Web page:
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The Ignoble Lie by William de Berg

In Plato’s Republic, Socrates describes how a society could rationalize the existence of different classes of society by using what has been translated as a “noble” or “royal” lie.[1] What Socrates threw out, somewhat half-seriously, was something closer to a founding myth, which like religious myths are either prehistoric (e.g., Dreamtime, Valhalla, Garden of Eden) or ahistoric (e.g., certain apocryphal stories concerning the beginnings of modern religions that are not documented in the contemporary historical record). There are advantages to such myths, of course, such as the instilling of societal cohesion and moral purpose—as long as they don’t contradict the actual historical record. But when such “noble lies” on a massive scale contradict or violate true historical events in the modern era for nefarious purposes, they acquire a very sinister purpose.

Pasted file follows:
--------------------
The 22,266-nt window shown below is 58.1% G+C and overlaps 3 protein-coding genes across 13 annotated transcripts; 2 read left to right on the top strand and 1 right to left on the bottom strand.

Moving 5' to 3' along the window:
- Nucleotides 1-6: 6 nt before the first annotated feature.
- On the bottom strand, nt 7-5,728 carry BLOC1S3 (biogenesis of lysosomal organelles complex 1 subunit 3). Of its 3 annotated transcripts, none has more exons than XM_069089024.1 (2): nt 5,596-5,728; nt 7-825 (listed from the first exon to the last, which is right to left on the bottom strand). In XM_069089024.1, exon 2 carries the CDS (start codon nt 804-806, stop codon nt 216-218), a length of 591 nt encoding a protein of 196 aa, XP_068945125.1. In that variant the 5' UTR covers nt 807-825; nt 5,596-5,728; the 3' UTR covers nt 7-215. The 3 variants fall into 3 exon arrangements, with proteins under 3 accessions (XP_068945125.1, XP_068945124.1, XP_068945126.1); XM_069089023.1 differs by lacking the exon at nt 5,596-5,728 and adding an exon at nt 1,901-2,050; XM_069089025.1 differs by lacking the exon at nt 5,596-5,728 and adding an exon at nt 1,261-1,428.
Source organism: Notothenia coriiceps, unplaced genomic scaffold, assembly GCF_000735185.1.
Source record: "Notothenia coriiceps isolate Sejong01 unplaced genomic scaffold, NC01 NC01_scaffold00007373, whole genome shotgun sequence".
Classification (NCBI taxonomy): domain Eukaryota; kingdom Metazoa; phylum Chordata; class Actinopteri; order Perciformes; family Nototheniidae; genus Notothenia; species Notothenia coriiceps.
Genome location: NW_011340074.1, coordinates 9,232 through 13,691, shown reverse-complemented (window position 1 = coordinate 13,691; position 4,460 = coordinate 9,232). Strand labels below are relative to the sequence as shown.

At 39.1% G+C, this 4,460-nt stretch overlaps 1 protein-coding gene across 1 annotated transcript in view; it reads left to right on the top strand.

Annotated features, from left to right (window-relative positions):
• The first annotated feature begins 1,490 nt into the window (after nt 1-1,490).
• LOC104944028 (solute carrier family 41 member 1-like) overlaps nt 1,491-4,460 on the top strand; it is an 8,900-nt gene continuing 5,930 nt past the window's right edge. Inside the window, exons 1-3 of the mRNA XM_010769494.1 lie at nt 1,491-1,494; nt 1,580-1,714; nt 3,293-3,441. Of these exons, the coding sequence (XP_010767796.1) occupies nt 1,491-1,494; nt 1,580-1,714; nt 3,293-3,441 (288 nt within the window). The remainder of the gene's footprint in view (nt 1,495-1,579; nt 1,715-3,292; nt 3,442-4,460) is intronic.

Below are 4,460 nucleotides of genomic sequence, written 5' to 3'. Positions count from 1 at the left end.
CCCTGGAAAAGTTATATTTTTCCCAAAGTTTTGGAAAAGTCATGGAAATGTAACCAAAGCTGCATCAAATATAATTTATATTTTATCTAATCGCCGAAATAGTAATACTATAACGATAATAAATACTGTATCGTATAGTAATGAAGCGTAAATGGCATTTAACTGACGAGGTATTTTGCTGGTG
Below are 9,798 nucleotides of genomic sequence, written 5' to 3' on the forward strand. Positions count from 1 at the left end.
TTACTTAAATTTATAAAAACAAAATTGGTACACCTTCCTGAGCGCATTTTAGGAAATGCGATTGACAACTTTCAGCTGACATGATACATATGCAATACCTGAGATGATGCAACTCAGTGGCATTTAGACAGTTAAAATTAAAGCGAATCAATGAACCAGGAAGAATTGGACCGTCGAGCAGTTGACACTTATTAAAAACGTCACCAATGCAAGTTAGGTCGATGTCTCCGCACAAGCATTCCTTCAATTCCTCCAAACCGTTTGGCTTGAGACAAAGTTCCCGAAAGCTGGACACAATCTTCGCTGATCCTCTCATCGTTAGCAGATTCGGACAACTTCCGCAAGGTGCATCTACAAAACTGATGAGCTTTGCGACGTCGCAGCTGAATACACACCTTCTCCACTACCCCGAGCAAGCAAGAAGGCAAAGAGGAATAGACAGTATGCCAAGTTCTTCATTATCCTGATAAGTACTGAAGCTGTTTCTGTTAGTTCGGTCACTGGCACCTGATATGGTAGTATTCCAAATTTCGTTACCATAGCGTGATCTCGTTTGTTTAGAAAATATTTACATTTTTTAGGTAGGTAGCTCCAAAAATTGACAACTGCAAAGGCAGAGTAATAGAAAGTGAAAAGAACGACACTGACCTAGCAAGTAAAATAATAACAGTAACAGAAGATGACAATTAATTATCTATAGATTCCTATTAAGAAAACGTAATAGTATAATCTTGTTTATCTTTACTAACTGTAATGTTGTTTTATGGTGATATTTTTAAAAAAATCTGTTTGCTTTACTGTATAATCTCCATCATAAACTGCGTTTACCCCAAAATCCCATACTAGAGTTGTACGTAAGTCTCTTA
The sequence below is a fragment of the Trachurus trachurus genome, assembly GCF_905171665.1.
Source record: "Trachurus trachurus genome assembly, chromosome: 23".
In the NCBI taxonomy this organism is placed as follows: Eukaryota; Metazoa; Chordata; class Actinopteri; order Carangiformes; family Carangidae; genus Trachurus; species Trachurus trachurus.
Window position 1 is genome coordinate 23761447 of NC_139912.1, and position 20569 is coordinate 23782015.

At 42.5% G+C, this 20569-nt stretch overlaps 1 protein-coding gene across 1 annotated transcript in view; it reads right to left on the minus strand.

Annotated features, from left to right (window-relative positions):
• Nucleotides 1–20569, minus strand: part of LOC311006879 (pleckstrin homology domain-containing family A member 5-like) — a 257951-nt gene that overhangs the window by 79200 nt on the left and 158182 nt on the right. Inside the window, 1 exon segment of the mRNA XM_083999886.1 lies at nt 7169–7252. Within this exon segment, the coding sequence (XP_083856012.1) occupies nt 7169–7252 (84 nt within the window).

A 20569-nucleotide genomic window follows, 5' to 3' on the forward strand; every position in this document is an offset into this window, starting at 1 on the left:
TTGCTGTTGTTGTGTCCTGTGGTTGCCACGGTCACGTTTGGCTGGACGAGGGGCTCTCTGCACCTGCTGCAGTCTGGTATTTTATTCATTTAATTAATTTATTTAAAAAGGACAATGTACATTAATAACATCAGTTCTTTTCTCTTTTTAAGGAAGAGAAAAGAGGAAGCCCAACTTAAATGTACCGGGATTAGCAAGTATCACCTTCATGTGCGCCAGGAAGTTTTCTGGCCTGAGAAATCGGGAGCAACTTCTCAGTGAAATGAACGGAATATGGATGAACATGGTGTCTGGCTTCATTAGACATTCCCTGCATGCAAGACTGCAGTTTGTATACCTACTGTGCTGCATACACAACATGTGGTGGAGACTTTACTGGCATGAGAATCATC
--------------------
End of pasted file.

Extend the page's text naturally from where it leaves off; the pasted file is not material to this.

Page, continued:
Lying is a trait exhibited by leaders throughout history, but it was once mainly used to achieve a tactical advantage, as in betrayal of foes in Roman times, or the acquisition and wielding of power by nobles, as in Machiavelli’s time. But a massively false historical narrative foisted on the people of Rome or any other ancient civilization by its own rulers is not to be found. Roman legions may have been sent out to defend the borders of the realm, but they never did so on the basis of a gargantuan false flag or lie to trick the citizens of Rome.

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